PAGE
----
One of the things I’ve realised from living in Qatar for nine and a half years is that things are never straightforward.
I thought it was enough to apply for a job, get the job and start the job. I thought, all I had to do after than was provide my bank details and stock up on a work wardrobe from COS. I thought a nice water bottle, a decent set of Tupperware for my lunch and smart but comfortable shoes would see me off to a great start in the workplace in Qatar. Needless to say, I was wrong.
The start was fine, I arrived at school, greeting everyone in a polite and friendly manner, plugged in my mini-fridge and got stuck in. First things first, I sent my bank details to the HR department. Turns out the HR department had plans outside of my wardrobe, tupperware and bank details.
I felt on top of the world in my new role and was delighted to be back in the working world, seeing myself outside of being mum or wife, where my contribution was more than sorting laundry, endless snack preparation and tantrum management, the kids are as bad. Until I got a visit from the HR manager wanting to have a word with me in private, over what she pre-warned me was ‘a sensitive issue’. A million things raced through my mind, deodorant, check, mouthwash, check, dress not tucked inside knickers, check, what could it be? What was the sensitive issue? Backing me into a corner, literally, her frame shielding me from any on-lookers, she broached the sensitive subject, my age. If I was 45 years or above there would be difficulty getting labour card. Number one I am not 45, or anywhere near, in fact if you count in month I’m miles away from it. Number two, why would she even think that ? Number three, what is a labour card.
Apparently, all women beginning work in Qatar while under their husband’s sponsorship must apply for their own labour card before starting work. The requirements are as follows:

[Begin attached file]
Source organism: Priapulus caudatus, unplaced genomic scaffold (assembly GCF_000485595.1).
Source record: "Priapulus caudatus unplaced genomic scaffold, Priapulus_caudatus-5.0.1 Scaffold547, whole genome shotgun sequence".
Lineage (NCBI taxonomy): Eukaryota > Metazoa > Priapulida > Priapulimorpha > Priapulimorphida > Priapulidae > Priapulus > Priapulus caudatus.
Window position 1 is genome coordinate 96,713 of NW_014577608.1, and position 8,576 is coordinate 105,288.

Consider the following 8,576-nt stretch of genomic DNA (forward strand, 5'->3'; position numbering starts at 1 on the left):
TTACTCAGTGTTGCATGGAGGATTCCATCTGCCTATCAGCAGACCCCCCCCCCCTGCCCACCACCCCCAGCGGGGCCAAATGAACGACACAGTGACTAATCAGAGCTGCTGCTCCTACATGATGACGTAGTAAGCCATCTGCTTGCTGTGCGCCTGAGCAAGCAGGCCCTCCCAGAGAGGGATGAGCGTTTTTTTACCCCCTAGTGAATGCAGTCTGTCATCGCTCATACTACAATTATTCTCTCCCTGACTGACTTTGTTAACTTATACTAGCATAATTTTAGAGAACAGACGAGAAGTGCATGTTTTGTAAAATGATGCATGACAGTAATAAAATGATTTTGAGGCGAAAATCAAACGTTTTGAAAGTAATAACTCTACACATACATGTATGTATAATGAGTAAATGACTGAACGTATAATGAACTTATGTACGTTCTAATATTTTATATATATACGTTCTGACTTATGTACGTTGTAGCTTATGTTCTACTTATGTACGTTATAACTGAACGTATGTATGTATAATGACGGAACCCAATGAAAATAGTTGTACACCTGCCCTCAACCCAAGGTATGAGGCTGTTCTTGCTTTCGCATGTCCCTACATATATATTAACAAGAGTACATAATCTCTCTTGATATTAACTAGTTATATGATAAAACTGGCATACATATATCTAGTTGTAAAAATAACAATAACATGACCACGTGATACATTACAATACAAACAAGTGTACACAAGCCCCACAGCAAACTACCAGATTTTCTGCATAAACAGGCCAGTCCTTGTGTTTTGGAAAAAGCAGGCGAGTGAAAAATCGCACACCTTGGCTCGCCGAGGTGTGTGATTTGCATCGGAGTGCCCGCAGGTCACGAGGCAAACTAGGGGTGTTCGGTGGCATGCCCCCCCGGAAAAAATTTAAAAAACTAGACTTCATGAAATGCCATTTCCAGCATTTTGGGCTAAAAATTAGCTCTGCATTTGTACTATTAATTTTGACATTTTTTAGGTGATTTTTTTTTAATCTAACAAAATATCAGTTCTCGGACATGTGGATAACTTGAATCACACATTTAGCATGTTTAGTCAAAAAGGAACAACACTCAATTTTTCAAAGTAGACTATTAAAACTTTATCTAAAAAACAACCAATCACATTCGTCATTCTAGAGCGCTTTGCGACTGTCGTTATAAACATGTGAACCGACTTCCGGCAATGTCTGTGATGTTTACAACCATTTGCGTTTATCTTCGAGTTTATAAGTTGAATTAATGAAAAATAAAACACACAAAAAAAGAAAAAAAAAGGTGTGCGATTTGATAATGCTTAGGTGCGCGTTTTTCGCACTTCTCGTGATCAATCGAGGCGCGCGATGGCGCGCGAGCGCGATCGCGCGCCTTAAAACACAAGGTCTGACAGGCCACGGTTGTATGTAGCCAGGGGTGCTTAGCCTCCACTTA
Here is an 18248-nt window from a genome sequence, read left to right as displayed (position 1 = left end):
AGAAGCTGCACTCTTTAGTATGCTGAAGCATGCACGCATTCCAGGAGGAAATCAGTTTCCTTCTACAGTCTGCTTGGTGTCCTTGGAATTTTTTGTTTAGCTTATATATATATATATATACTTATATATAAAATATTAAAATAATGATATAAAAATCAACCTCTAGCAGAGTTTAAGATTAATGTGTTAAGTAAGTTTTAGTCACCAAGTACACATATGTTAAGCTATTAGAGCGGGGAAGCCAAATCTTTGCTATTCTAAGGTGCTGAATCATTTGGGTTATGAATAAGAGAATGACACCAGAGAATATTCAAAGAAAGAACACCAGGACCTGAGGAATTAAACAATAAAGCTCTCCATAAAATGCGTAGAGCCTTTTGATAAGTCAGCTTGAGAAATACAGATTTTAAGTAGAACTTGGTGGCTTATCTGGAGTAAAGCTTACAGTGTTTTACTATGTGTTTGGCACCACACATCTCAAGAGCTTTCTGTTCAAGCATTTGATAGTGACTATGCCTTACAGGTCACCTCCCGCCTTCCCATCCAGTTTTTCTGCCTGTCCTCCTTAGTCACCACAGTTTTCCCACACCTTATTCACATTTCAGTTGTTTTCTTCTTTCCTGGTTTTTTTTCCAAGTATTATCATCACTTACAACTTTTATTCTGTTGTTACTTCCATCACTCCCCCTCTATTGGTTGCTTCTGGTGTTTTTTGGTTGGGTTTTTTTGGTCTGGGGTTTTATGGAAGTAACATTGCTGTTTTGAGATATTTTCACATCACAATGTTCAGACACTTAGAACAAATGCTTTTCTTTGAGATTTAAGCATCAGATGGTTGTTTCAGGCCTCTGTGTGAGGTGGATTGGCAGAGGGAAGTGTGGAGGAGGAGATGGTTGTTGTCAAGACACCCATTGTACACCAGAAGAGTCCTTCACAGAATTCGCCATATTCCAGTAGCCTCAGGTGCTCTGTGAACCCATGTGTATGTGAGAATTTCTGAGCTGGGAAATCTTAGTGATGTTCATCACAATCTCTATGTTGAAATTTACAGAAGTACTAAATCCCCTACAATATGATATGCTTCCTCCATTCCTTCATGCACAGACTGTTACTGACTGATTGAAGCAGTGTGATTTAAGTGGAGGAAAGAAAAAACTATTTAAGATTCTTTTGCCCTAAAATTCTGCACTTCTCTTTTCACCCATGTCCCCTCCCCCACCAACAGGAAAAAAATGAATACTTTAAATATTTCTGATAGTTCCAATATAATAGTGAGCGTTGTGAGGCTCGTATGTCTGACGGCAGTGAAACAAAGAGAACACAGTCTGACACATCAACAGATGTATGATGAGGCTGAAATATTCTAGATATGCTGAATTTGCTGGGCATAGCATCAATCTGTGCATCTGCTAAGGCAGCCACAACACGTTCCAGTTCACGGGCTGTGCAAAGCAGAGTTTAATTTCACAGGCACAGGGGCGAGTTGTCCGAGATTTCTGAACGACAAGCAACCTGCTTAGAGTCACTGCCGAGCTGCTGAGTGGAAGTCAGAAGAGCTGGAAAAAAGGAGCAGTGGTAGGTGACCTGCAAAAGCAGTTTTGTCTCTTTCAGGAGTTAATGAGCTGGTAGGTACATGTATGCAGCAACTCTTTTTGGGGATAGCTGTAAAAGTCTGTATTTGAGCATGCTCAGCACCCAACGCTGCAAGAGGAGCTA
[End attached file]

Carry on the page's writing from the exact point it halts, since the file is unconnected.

I need permission from my husband. I need a police clearance certificate from everywhere I’ve lived for the past ten years. Getting police clearance from Indonesia would be fun. Copy of passport and valid RP. Provide all educational certificates and translate to Arabic. Current Sponsor’s ID Card. Provide attested employment contract copy translated in English and Arabic. A corporate identity card photocopy. Two passport size recent photo and five hundred and sixty riyal, thank you very much.
Bad as all this was, I couldn’t get over the initial question of age. How of all sudden has my age become a sensitive issue. No one ever apologised for asking my age when I was 29 but suddenly its considered as a question that might cause offence. If I didn’t feel old before, I felt it now, without realising it are people viewing me as middle aged, as past it a bit, getting on? It seems is the juxtaposition of the life of a woman, when we are young we want to be older, when we’re older we want to be younger and when we’re middle-aged, that when we gain a little respect but at what cost, youth, perceived youth in this case.
From feeling on top of the world to feeling that I had moved social category from a girl brimming with personality and humour to a woman that must be treated somewhat sensitively. Not only that, but I also needed permission from my husband to start a job, negating the very independence I sought to gain. I needed clearance from the state to say that I’m the right side of 45. Life suddenly seemed less carefree and I wonder is this really an improvement outside of laundry, snack prep and tantrums, at least there were no parameters, I didn’t need my husband’s permission and it didn’t have an age restriction, no one ever asked what age you were when turning on the washing machine.
Feeling pigeon holed and classified I started the process of apply for my requisite labour card, fingers crossed I’ll have it before I’m 45 or it will be back to blissfully uncategorised, domesticity.
One thought on “Red Tape in Qatar”
I wish the local driving test was as strict as the general tedious and pointless bureaucracy in the ME.
Efficiency and trust are severely lacking.